The news from South America is particularly interesting, rumours suggest that someone close to President Hugo Chavez is tying Venezuela's oil economy to existing Cocaine economies in the region and this has propelled an anti-American shift in the loyalties of South American Cocaine producers and trafficers. Afghanistan does not present a pretty picture either, opiate production is at record levels. Myanmar is also recording staggering rises in Heroin production. Rumour circulating suggest that heroin and cocaine cartels all over the world are overproducing and driving the prices down. Another idea doing rounds is that a powerful Heroin for Cocaine exchange is building up in Nigeria, and it is rapidly connecting the economies of South America, Africa, Pakistan and Afghanistan.

It is difficult to imagine that drug lords will take kindly to a high rate of interception in India. In other transit countries, narcotics groups have routinely funded terrorist acts when faced with regulatory pressure. The objective of such terrorist acts is to discredit the government of the land publicly and to leverage an end to terror in exhange of a reduction in regulation. A combination of growing domestic demand and changing trafficing patterns will create regulatory pressures in India and this is likely to provide incentive to narcoterrorism.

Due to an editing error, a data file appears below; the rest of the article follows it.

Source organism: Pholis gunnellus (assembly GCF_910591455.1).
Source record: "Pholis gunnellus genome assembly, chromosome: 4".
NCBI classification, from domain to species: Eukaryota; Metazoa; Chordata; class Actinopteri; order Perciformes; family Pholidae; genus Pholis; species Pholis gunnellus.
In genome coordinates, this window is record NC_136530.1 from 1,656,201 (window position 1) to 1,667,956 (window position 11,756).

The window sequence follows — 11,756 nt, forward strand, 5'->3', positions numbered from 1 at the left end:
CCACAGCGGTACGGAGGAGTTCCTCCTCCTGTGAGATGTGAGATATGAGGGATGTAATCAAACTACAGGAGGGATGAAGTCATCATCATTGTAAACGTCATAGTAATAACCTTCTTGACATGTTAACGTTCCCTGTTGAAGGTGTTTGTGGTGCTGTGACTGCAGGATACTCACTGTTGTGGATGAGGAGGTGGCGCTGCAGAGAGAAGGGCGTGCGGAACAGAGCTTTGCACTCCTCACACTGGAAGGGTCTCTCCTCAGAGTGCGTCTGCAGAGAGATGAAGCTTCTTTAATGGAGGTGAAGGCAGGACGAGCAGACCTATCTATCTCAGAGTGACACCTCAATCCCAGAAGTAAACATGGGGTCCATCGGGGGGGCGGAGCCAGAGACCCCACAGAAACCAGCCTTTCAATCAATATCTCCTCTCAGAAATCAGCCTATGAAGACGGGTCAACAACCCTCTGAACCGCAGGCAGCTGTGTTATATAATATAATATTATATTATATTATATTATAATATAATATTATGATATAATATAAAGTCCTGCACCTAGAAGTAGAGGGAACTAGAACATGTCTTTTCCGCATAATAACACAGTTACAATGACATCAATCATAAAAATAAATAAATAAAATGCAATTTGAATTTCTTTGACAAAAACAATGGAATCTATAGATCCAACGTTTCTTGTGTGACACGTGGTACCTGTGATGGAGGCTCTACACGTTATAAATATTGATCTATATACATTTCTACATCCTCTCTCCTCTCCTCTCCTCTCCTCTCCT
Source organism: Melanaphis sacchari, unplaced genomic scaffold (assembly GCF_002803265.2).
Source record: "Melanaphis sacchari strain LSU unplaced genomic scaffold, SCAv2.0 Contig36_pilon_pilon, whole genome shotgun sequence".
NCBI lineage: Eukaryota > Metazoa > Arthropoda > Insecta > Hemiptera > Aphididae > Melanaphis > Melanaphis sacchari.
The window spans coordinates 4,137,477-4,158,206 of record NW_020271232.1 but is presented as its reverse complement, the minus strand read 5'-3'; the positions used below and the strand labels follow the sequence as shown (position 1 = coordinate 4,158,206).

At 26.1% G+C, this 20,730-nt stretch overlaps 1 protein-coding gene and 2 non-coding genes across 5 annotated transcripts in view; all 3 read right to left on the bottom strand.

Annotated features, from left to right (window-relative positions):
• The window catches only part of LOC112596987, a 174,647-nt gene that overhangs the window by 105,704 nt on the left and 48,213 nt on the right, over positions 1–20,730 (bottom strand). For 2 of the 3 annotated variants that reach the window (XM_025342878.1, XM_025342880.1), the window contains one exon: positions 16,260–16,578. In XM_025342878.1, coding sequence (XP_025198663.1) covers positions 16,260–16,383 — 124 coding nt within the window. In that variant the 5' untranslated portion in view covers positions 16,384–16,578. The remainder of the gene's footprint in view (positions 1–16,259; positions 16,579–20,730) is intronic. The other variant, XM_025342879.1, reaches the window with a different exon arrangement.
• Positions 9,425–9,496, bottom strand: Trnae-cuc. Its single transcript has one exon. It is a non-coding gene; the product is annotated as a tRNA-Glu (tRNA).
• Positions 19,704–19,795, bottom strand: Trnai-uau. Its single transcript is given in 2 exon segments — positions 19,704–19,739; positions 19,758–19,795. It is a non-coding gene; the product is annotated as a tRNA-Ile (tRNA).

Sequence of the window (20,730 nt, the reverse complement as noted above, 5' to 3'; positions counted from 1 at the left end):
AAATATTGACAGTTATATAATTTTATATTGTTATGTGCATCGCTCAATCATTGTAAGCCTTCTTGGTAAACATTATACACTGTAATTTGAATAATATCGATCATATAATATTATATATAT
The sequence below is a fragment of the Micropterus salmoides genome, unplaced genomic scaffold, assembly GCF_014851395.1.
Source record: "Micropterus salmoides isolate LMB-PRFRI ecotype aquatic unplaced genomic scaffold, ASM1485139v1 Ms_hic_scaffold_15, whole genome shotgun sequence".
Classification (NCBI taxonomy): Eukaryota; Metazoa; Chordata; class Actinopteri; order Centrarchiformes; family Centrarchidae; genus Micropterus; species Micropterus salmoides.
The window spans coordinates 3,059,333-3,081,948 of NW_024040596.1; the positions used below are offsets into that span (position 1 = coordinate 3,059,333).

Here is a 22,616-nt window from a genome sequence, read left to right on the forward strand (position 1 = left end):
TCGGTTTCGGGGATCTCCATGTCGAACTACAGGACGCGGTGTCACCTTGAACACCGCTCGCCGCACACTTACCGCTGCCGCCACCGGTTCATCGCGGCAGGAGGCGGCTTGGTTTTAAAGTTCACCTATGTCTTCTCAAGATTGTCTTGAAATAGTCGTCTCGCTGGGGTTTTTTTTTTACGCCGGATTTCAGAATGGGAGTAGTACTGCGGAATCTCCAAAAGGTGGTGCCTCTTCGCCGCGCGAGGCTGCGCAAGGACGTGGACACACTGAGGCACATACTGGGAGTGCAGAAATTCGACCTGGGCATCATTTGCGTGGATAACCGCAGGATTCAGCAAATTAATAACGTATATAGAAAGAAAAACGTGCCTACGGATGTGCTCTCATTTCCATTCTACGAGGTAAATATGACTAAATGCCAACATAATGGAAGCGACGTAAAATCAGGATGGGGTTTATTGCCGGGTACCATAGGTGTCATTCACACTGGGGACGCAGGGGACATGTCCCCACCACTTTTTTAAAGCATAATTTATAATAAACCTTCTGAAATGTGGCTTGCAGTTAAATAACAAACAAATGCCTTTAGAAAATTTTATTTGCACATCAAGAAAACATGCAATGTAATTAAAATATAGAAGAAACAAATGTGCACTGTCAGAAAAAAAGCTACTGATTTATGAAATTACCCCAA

We are heading for a very difficult time in these matters.

Monday, December 18, 2006

The Goddess in India

I recently purchased a copy of The Goddess in India, by Devdutt Pattanaik. It is a fantastic book, I recommend buying it, it is the best summary of Goddess Worship in India that I have seen. In addition to a careful discussion of various ideas in Goddess Worship, the book also provides an insightful overview of the structure of modern Hindu theology.